Donald's mother was created by Carl Barks, who first mentioned her in his 1950s Duck Family Tree. On this tree, she was shown to be Scrooge's sister and Grandma Duck's daughter-in-law. Barks gave Donald's mother the name Hortense McDuck, and also mentioned her husband, Donald's father, whom he named Quackmore Duck.
Donald's parents first appeared in the 1977 comic Paperino e il concorso letterario. During Donald's flashback, they could be seen dancing to the music of a gramophone in one panel. Donald's mother was given a typical 'années folles' (1920s) haircut. Donald tells that his parents were not rich, but nonetheless fun-loving persons.
In Mark Worden's illustrated version of Barks' 1950s Duck family tree, Hortense and Quackmore were also given a portrait. The two characters reappeared on Don Rosa's 1990s Duck family tree.
Donald briefly mentioned his mother in an unnamed 1983 newspaper comic strip.
In the comic book series The Life and Times of Scrooge McDuck, Hortense became a prominent character. According to this series, she is the youngest of Scrooge's sisters. She's a toddler when her eldest brother Scrooge leaves Scotland for America. In the series' 10th chapter The Invader of Fort Duckburg, she leaves Scotland for Duckburg, U.S.A, where she meets Quackmore, Grandma Duck's son, who has a temper very similar to her own. In the beginning of The Empire-Builder from Calisota, Hortense and Quackmore are engaged. This story also shows that she, together with her sister Matilda, hired Emily Quackfaster, Scrooge's secretary. Near the end of the story, she leaves Duckburg with her sister, her husband and their children, Donald and Della.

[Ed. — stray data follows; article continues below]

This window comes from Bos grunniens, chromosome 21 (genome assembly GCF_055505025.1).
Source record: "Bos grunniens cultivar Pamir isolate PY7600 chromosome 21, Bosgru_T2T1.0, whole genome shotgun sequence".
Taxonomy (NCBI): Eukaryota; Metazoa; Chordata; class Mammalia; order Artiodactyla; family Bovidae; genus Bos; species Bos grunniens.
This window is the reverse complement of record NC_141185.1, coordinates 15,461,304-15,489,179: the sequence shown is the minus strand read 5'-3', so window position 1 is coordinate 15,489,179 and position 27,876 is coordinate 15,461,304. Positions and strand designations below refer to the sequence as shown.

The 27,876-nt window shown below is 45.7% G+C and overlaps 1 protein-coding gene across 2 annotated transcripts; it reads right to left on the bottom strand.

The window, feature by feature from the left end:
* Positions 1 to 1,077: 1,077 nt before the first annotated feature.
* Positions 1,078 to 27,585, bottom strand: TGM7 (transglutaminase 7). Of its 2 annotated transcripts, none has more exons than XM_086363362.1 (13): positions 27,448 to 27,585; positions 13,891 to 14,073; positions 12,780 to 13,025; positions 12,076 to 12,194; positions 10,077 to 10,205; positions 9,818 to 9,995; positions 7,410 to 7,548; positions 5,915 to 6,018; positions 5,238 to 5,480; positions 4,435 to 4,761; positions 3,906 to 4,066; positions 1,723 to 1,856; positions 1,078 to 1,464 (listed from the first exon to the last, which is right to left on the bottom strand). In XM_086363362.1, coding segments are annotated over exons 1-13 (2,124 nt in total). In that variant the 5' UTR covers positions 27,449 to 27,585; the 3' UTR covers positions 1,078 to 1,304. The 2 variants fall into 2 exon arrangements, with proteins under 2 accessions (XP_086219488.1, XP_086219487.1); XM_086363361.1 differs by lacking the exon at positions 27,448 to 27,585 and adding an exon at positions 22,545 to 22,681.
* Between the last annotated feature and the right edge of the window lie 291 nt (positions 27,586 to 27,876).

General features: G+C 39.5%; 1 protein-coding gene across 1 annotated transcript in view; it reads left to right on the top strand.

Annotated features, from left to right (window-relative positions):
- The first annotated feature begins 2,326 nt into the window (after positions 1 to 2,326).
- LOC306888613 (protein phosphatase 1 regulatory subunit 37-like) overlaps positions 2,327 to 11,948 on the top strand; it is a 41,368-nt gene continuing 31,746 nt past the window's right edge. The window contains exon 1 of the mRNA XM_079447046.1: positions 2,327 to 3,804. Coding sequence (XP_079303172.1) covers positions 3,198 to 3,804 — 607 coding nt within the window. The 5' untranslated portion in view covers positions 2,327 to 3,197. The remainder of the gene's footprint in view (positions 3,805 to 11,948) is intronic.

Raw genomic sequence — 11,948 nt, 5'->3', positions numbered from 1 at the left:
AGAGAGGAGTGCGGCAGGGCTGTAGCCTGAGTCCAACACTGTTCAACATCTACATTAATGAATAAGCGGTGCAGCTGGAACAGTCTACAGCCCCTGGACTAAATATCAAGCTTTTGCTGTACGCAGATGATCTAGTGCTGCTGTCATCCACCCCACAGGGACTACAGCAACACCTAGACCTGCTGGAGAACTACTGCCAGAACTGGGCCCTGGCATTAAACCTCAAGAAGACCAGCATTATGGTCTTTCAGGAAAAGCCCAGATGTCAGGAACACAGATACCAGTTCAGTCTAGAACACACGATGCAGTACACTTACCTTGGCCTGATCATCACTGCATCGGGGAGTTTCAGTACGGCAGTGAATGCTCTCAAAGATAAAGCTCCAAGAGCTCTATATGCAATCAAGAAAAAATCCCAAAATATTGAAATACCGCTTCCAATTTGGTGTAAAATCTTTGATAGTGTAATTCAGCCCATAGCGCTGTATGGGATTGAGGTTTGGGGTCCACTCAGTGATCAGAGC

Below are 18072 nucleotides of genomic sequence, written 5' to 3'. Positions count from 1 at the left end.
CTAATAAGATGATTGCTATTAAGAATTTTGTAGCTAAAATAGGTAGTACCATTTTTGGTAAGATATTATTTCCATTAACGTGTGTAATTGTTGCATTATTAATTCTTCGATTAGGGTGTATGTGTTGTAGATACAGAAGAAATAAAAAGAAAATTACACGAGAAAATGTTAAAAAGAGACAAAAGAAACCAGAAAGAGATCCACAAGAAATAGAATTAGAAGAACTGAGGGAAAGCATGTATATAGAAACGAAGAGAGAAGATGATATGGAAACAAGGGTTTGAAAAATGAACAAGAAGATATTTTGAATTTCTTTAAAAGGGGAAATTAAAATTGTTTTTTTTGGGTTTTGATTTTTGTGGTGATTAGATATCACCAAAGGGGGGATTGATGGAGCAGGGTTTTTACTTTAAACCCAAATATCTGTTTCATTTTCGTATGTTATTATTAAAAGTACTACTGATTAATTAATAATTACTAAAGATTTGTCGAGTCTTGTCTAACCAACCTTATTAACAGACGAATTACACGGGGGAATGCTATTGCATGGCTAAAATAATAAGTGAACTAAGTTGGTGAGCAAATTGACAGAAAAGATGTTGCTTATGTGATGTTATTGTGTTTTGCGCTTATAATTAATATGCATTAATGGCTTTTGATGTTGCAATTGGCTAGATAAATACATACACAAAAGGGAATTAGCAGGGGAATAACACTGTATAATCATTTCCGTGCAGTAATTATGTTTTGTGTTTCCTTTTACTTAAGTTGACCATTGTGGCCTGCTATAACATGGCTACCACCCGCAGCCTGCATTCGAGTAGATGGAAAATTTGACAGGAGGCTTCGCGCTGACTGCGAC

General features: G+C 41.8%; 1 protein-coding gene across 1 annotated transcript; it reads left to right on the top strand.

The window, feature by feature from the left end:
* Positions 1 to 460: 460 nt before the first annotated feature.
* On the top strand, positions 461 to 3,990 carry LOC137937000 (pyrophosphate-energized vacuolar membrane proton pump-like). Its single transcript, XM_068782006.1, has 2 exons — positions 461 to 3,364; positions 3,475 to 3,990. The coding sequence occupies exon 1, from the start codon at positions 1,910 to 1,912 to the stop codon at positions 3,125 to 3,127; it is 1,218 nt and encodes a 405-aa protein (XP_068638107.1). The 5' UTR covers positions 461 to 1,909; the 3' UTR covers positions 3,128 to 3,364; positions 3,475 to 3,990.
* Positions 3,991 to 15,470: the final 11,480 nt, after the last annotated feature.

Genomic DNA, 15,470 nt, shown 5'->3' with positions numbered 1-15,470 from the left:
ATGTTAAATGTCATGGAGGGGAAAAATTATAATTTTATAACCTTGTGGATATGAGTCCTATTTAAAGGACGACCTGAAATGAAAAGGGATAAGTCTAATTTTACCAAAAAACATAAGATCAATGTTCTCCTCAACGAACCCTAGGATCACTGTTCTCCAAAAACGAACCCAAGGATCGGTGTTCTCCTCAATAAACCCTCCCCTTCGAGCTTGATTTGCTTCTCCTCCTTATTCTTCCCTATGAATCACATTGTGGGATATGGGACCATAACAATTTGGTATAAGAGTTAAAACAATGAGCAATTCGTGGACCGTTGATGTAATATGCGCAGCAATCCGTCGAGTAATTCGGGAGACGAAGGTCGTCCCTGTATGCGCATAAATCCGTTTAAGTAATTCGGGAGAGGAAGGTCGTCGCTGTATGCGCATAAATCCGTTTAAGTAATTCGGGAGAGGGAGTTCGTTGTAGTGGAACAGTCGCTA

In the 1995 comic Of Ducks, Dimes and Destines, Donald's mother can be seen on a picture in Donald's house while the family is having dinner. Donald also mentions his mother in The Sharpie of the Culebra Cut (2001).
Donald's mother was possibly mentioned in the Quack Pack episode "Can't Take a Yolk". When the nephews discover that the formula will keep their uncle getting younger until he hatches back into the egg, Huey says: "Better call Grandma. She's in for a big surprise..." Since their great-grandmother Grandma Duck didn't appear in the series, it's possible that Huey was actually referring to their own grandmother, Donald's mother.
- Hortense is also the name of the ostrich in Donald's Ostrich.
- Scrooge named his horse after his sister, because they have similar tempers.
- In two comic stories, Donald himself unwittingly references his mother's baby speech:
- In Of Ducks, Dimes and Destinies by Don Rosa, Donald is shown sleeping and makes the sound "glxblt" when he snores.
- In The Dream of a Lifetime, also by Rosa, Donald (who is inside Scrooge's dreams, trying to stop the Beagle Boys) finds his mother as a baby in Scrooge's dreams about his childhood. When Fergus, seemingly thinking Donald is a kidnapper, strangles him, Donald exclaims "blxglt!?".